Disclaimer: I really wanted to try to write this blog in the Schaffer format, but I started to get frustrated and continued to just put off the blog and I began feeling nostalgic (and not in a good way) about my high school English classes… Long story short: I’m ditching the Schaffer method while I still can.

I remember hating English class even though I loved to write. I hated writing literature papers even though I loved the books we read. It was a confusing time. I never really thought about the fact that it could be the way in which I was told to write that was the problem. I never realized how much of a…. (sorry Kim) dictatorship a lot of classes can be. And while that may be an extreme term, I think it really begs the questions of who is in control of what is taught, how we learn, and what’s accepted as learning or even growth. I think our education system is completely built on the attempt to find a formulaic answer for teaching, when in reality, that isn’t and can never be the case. And while that is broadly speaking… and I may have been motivated to write that after reading a news article about Secretary of Education Betsy DeVos and the continued eye rolling that followed… this sentiment can really be applied to the 5 paragraph essay. A lot of student individuality and creativity is drained by creating a formula they have to follow in writing. Now, I know there are supporters of the 5 paragraph essay and keeping some sort of outline in order to ease the stresses of writing. I get it. But, I disagree with how it is enforced, at least in my case. I had the majority of my teachers shove the 5 paragraph essay down my throat and it was really hard for me to see where each one of my sentences and opinions went in the outline they gave me (so much so that I often times took out a lot of my analysis). It wasn’t until my third or fourth year that I had a teacher that wanted my voice to shine through in the paper. She wanted more of my personal analysis, whether or not it fit in a given section of the outline. For years I felt like my voice was taken away or maybe just not prioritized in the writing I was doing. And, in this case, I hate the 5 paragraph essay format. I find it to be truly limiting (this includes the content of what’s written, the length, and the overall creativity and individuality of each student). However, even though I found this format to be basic and juvenile and…. at times, demeaning (is that too harsh?), I can see its basic pros. For students who for various reasons are lost when it comes to putting their ideas in some sort of paper/essay format, I can see how this method allows some organization and a building block for expanding their writing outside of this basic format. That being said, I hate how it’s taught right now. And I know there are exceptions to the rule where some professors will find creative outlets to engage in writing that isn’t as robotic (talking about you Kim!), but for the majority, the 5 paragraph essay, especially in middle school and high school, is seen as the one and only writing option. I actually just talked to my 12 year old sister yesterday via FaceTime and she told me how she hates her English class because she was to write this essay on a book and the teacher told her she wasn’t following the structure he laid out for her. And, she ended up telling me that it kind of ruined English for her because she doesn’t want to be writing papers like that for the rest of her life. And this is where I would say my heart broke a little bit. So, I summoned my inner-Kim and started talking about all the different kinds of writing she engages in on a daily basis without even realizing it (why is this my life now?!) and that the structure she is learning should only be a guideline. A guideline that teaches her about having a theme in her writing, about how to incorporate evidence and arguments and analysis, about how to have everything flow and be organized, etc. In other words, I may have encouraged her to rebel a little bit. I think it’s healthy and to be honest, I did the same thing and turned out fine (I think?). I just don’t want her to feel limited and constrained in the way I do when it comes to writing. And I don’t want her to be completely shocked when she comes to University and finds out that the years of being tormented about the 5 paragraph essay were for nothing because she’s all of a sudden allowed to express her opinions and is exposed to a variety of different writing techniques and usages.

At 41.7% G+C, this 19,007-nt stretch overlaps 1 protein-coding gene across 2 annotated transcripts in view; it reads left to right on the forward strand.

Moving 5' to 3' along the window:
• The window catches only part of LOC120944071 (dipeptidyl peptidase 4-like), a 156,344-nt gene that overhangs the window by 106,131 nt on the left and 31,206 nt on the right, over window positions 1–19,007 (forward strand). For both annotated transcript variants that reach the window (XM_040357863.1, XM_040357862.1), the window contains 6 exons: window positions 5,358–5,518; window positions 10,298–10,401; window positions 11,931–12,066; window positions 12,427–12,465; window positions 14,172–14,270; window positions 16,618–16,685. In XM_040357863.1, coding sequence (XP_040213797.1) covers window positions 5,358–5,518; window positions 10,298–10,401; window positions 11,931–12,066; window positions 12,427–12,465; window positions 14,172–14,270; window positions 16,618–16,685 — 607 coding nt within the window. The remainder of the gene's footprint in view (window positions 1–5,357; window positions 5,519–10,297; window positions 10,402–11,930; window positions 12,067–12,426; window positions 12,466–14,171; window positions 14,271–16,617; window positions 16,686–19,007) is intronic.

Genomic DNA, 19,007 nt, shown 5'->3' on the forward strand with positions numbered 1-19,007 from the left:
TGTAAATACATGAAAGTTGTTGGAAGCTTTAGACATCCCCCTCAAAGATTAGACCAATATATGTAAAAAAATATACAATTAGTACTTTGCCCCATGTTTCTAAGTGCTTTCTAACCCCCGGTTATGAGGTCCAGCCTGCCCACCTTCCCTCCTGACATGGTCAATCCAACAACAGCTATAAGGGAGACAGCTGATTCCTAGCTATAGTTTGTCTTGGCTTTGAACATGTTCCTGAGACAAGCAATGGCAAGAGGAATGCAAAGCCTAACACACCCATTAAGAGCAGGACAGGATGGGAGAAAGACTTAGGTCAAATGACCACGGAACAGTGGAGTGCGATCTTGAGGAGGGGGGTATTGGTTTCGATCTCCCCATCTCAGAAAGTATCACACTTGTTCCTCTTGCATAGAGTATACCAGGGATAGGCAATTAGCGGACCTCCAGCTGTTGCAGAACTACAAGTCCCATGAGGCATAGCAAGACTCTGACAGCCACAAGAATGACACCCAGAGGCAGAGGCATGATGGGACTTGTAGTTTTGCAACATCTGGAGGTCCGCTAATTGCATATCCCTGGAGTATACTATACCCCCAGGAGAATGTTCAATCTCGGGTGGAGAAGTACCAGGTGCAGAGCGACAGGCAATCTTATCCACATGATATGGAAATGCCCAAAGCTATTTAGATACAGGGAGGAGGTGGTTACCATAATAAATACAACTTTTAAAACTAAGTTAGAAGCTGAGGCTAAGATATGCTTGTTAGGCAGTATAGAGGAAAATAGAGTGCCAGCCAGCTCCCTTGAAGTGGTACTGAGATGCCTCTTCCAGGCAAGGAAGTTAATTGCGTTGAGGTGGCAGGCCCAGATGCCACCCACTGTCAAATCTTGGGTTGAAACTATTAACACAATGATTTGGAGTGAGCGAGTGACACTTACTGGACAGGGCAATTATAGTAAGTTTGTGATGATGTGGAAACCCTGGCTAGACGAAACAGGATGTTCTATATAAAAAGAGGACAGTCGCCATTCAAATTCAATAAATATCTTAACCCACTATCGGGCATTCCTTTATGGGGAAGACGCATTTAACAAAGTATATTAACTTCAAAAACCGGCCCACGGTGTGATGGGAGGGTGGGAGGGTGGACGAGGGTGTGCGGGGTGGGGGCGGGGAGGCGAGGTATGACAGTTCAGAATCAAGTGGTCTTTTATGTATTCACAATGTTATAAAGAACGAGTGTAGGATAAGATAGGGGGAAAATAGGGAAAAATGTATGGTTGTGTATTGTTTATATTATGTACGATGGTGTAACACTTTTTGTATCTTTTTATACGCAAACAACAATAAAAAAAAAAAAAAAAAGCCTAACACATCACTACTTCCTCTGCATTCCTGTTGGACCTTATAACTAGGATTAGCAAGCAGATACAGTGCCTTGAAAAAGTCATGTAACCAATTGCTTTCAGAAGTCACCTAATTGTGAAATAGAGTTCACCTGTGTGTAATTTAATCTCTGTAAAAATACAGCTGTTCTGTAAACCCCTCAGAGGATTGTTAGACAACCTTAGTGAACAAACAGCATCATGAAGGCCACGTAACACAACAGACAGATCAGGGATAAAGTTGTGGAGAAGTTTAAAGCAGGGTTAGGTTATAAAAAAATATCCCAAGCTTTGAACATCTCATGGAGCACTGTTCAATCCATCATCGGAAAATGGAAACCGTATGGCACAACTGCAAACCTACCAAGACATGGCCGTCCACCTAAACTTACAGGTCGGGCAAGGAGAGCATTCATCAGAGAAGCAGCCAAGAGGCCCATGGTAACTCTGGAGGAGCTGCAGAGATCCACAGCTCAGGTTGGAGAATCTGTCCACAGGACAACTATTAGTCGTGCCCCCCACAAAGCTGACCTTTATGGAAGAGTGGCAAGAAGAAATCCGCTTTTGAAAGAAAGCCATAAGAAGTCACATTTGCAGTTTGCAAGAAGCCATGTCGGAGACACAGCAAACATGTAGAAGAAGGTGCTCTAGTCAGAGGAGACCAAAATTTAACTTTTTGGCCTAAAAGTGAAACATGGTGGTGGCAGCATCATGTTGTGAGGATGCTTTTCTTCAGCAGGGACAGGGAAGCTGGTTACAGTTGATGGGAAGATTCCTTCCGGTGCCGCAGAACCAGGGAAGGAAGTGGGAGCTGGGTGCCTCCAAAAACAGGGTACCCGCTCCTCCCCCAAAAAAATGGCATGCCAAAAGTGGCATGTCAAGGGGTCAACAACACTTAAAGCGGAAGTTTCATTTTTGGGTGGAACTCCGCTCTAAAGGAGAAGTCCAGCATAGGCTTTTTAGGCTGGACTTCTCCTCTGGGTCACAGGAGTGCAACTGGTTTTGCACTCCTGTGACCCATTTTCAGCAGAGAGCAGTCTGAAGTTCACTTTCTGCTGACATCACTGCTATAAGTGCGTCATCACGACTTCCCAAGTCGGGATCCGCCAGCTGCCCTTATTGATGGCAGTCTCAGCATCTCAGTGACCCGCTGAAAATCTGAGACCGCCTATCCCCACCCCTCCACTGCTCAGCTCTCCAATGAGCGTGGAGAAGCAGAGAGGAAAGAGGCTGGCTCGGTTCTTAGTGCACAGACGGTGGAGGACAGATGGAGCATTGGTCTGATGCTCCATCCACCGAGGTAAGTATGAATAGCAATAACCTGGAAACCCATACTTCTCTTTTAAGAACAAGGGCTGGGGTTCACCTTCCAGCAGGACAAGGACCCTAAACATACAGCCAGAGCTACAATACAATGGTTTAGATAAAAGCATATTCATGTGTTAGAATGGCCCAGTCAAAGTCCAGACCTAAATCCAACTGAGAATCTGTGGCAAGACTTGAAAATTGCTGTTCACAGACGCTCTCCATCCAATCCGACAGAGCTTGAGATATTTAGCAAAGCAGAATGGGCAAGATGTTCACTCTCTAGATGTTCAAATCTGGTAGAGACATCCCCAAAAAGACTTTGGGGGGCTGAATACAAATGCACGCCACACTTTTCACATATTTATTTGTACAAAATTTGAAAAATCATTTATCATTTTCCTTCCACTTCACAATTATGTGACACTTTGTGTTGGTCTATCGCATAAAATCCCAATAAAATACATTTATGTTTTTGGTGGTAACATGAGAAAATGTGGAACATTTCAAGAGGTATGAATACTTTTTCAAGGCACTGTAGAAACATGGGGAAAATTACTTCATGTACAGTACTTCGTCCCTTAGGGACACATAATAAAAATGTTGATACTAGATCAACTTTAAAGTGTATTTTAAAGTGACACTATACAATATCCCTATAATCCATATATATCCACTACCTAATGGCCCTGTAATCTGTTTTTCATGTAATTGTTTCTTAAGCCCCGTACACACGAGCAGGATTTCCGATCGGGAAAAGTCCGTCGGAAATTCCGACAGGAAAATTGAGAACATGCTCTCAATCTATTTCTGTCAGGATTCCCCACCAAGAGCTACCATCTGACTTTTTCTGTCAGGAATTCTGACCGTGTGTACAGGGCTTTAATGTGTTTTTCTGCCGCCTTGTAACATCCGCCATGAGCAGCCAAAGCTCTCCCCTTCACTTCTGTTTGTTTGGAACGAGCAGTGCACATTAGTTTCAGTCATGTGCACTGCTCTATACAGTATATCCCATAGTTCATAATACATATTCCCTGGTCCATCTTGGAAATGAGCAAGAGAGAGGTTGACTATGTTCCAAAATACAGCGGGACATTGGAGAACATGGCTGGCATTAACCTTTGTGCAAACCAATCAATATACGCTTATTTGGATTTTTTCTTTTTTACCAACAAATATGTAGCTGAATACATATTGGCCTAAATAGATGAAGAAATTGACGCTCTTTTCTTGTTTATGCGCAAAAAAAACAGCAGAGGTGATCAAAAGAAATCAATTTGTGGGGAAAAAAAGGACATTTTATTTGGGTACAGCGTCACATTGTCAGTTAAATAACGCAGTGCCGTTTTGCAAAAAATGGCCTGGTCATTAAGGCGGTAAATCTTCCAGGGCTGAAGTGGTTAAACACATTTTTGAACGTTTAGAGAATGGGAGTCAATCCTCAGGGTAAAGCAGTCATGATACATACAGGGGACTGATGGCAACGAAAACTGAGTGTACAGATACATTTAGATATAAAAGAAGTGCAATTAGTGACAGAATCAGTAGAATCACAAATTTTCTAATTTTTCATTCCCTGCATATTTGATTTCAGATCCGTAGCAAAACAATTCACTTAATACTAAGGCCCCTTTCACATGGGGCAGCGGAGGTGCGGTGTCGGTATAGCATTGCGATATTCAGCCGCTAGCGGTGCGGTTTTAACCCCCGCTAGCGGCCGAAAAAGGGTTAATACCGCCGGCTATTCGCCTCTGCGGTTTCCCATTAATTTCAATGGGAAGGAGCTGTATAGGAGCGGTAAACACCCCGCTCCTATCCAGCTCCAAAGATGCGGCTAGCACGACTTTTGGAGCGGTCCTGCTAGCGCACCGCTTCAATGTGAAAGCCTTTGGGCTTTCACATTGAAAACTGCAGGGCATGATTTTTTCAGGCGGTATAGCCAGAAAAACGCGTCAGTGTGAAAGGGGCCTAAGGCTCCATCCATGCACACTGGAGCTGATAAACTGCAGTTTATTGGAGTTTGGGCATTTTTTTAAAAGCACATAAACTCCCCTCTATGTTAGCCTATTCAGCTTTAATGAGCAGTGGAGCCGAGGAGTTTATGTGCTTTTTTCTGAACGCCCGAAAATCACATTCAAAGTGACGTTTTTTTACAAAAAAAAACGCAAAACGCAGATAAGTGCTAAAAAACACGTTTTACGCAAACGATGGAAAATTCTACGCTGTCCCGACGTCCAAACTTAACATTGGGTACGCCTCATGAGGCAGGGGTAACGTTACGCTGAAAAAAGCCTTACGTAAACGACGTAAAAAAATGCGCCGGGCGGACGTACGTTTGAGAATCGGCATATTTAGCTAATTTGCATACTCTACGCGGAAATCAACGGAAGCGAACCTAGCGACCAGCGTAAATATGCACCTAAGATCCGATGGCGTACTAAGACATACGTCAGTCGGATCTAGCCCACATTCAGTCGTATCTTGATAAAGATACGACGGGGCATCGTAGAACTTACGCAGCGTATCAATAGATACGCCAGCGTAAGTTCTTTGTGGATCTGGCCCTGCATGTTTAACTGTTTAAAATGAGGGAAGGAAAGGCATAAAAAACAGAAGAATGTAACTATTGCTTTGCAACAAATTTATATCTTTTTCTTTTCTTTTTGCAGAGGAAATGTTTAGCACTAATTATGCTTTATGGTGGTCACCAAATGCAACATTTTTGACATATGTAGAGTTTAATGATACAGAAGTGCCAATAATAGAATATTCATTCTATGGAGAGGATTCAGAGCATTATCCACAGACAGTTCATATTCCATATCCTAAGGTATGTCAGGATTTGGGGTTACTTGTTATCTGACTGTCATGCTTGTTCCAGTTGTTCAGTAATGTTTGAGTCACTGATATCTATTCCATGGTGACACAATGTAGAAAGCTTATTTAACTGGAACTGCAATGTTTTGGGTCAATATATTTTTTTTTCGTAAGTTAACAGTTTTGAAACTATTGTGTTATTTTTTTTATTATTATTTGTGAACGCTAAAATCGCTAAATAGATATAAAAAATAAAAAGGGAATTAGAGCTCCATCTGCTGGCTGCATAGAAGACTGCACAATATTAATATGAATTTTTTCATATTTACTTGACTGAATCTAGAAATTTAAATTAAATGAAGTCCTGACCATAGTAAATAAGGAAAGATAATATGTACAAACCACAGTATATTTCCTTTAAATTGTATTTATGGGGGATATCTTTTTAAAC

As for expanding literacy practices… I’m learning that … It’s kinda like when I took English 4 AP Literature in high school and my professor, since the very beginning, said that he would in fact ruin all movies for us because we would start to analyze all the symbolism and dig deeper into every plot/character and see how the hero’s journey is oh so overused. I feel like that ever since I read Szwed and “Metaconcept.” I may be overexaggerating a little when I say I mention expanding literacies every day, but I swear I feel like I always bring it up in every class discussion we have and I constantly see how it would benefit me, my peers, and the students who utilize the ESL center.